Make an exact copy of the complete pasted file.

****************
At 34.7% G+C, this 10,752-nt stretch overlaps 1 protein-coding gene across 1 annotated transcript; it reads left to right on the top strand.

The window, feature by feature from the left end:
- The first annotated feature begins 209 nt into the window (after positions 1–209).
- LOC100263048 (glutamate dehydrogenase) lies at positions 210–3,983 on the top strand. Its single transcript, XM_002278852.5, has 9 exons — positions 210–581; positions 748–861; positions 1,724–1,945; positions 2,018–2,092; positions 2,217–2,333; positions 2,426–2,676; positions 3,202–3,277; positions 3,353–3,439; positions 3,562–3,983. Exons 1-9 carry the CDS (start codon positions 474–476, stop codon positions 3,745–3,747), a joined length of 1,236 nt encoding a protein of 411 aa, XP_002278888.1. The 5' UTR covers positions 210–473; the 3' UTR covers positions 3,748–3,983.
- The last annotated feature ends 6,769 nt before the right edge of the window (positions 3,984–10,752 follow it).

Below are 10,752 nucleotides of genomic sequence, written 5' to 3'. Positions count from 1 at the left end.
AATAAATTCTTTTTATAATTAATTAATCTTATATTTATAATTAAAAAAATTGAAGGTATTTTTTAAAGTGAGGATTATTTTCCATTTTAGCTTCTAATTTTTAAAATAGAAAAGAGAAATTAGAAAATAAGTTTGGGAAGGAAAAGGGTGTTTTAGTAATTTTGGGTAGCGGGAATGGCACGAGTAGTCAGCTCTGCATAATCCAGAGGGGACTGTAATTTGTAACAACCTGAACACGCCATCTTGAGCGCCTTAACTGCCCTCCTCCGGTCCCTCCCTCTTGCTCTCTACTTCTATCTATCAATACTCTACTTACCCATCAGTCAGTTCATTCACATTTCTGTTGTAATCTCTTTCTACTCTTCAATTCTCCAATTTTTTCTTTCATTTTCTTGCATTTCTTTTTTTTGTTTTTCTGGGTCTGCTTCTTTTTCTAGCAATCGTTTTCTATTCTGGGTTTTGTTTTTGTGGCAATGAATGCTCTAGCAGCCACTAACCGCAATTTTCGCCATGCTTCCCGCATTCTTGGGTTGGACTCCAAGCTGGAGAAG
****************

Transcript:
At 34.7% G+C, this 10,752-nt stretch overlaps 1 protein-coding gene across 1 annotated transcript; it reads left to right on the top strand.

The window, feature by feature from the left end:
- The first annotated feature begins 209 nt into the window (after positions 1–209).
- LOC100263048 (glutamate dehydrogenase) lies at positions 210–3,983 on the top strand. Its single transcript, XM_002278852.5, has 9 exons — positions 210–581; positions 748–861; positions 1,724–1,945; positions 2,018–2,092; positions 2,217–2,333; positions 2,426–2,676; positions 3,202–3,277; positions 3,353–3,439; positions 3,562–3,983. Exons 1-9 carry the CDS (start codon positions 474–476, stop codon positions 3,745–3,747), a joined length of 1,236 nt encoding a protein of 411 aa, XP_002278888.1. The 5' UTR covers positions 210–473; the 3' UTR covers positions 3,748–3,983.
- The last annotated feature ends 6,769 nt before the right edge of the window (positions 3,984–10,752 follow it).

Below are 10,752 nucleotides of genomic sequence, written 5' to 3'. Positions count from 1 at the left end.
AATAAATTCTTTTTATAATTAATTAATCTTATATTTATAATTAAAAAAATTGAAGGTATTTTTTAAAGTGAGGATTATTTTCCATTTTAGCTTCTAATTTTTAAAATAGAAAAGAGAAATTAGAAAATAAGTTTGGGAAGGAAAAGGGTGTTTTAGTAATTTTGGGTAGCGGGAATGGCACGAGTAGTCAGCTCTGCATAATCCAGAGGGGACTGTAATTTGTAACAACCTGAACACGCCATCTTGAGCGCCTTAACTGCCCTCCTCCGGTCCCTCCCTCTTGCTCTCTACTTCTATCTATCAATACTCTACTTACCCATCAGTCAGTTCATTCACATTTCTGTTGTAATCTCTTTCTACTCTTCAATTCTCCAATTTTTTCTTTCATTTTCTTGCATTTCTTTTTTTTGTTTTTCTGGGTCTGCTTCTTTTTCTAGCAATCGTTTTCTATTCTGGGTTTTGTTTTTGTGGCAATGAATGCTCTAGCAGCCACTAACCGCAATTTTCGCCATGCTTCCCGCATTCTTGGGTTGGACTCCAAGCTGGAGAAG